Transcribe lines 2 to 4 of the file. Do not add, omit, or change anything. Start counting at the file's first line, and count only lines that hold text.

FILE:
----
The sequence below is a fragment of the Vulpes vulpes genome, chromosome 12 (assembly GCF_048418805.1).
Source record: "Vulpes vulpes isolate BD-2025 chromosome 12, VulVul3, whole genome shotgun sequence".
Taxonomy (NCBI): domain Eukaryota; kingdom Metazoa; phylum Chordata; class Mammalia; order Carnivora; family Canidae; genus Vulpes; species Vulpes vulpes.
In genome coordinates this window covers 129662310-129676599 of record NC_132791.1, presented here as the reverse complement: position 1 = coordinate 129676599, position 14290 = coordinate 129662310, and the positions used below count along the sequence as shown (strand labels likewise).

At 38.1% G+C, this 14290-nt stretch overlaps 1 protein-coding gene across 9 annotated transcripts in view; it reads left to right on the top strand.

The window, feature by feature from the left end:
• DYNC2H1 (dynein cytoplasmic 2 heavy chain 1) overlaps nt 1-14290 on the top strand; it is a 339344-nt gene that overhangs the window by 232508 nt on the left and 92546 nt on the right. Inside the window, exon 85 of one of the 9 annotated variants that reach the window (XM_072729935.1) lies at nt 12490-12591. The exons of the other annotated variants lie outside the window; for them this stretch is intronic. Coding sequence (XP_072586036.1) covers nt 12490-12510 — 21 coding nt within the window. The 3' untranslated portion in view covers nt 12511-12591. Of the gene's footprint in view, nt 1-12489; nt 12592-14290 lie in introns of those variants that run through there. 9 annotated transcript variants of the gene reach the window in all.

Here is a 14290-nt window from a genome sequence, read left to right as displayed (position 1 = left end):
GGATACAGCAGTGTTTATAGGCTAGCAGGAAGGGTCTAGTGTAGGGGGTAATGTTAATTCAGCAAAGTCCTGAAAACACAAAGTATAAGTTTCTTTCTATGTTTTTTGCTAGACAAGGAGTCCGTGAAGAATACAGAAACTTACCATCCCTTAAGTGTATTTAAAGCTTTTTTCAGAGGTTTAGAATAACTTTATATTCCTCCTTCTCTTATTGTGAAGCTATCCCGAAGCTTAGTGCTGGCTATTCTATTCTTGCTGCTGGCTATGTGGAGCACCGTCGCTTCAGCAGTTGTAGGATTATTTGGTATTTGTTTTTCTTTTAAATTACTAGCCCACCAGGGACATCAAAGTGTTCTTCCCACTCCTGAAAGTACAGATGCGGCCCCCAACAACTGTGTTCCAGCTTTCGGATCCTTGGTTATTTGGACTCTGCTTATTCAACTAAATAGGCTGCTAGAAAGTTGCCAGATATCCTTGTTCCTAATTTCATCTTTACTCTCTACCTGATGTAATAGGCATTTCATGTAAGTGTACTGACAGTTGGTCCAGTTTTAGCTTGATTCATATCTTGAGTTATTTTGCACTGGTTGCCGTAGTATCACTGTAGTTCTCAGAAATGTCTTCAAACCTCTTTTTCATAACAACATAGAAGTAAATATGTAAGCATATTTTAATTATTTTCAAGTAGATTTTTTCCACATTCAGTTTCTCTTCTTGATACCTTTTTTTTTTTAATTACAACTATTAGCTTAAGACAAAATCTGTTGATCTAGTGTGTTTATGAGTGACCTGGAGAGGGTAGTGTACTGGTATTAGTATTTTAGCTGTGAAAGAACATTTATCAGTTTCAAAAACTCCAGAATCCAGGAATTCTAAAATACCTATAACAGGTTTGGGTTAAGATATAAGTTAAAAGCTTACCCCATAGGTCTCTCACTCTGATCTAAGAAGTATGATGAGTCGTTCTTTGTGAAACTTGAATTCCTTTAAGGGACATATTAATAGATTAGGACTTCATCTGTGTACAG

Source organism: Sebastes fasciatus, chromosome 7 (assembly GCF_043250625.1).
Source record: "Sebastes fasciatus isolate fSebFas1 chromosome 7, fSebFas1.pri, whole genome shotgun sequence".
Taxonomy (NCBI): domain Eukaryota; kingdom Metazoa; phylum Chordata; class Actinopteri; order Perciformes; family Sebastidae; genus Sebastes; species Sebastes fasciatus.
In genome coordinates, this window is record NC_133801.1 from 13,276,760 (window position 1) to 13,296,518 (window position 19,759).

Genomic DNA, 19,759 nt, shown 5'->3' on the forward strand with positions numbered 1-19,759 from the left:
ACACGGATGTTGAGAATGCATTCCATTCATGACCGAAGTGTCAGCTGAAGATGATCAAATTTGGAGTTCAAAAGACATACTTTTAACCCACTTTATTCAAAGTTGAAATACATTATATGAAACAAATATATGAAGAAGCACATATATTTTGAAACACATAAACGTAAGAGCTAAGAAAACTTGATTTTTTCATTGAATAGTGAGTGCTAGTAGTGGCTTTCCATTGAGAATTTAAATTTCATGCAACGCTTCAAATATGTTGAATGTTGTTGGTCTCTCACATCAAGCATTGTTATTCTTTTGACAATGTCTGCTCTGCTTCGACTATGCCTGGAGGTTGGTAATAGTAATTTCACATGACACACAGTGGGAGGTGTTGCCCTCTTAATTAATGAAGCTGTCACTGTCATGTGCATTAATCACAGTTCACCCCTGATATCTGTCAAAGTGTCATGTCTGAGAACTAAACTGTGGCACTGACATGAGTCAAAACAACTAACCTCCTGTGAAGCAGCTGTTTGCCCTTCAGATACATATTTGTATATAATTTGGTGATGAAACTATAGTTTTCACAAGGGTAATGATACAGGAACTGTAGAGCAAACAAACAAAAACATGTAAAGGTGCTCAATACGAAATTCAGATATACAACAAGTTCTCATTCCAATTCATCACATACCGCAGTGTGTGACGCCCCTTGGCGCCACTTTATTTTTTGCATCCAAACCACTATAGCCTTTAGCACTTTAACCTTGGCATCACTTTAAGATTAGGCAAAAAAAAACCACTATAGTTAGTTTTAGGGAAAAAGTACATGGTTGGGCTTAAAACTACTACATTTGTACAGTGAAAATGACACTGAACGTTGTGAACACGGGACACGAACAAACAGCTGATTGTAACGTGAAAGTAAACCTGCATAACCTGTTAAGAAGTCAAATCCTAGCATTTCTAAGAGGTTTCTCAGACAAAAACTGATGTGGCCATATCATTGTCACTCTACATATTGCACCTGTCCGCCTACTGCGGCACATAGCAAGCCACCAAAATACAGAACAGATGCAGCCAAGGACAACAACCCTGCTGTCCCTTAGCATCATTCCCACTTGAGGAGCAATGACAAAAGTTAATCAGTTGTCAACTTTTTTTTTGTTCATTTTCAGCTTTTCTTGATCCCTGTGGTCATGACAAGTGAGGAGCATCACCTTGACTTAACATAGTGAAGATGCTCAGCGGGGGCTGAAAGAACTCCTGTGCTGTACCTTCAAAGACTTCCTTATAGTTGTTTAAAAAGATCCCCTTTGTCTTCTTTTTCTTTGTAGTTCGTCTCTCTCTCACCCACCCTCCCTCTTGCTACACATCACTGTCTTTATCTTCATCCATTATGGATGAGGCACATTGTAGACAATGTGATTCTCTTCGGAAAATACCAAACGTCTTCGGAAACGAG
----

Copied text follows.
Source record: "Vulpes vulpes isolate BD-2025 chromosome 12, VulVul3, whole genome shotgun sequence".
Taxonomy (NCBI): domain Eukaryota; kingdom Metazoa; phylum Chordata; class Mammalia; order Carnivora; family Canidae; genus Vulpes; species Vulpes vulpes.
In genome coordinates this window covers 129662310-129676599 of record NC_132791.1, presented here as the reverse complement: position 1 = coordinate 129676599, position 14290 = coordinate 129662310, and the positions used below count along the sequence as shown (strand labels likewise).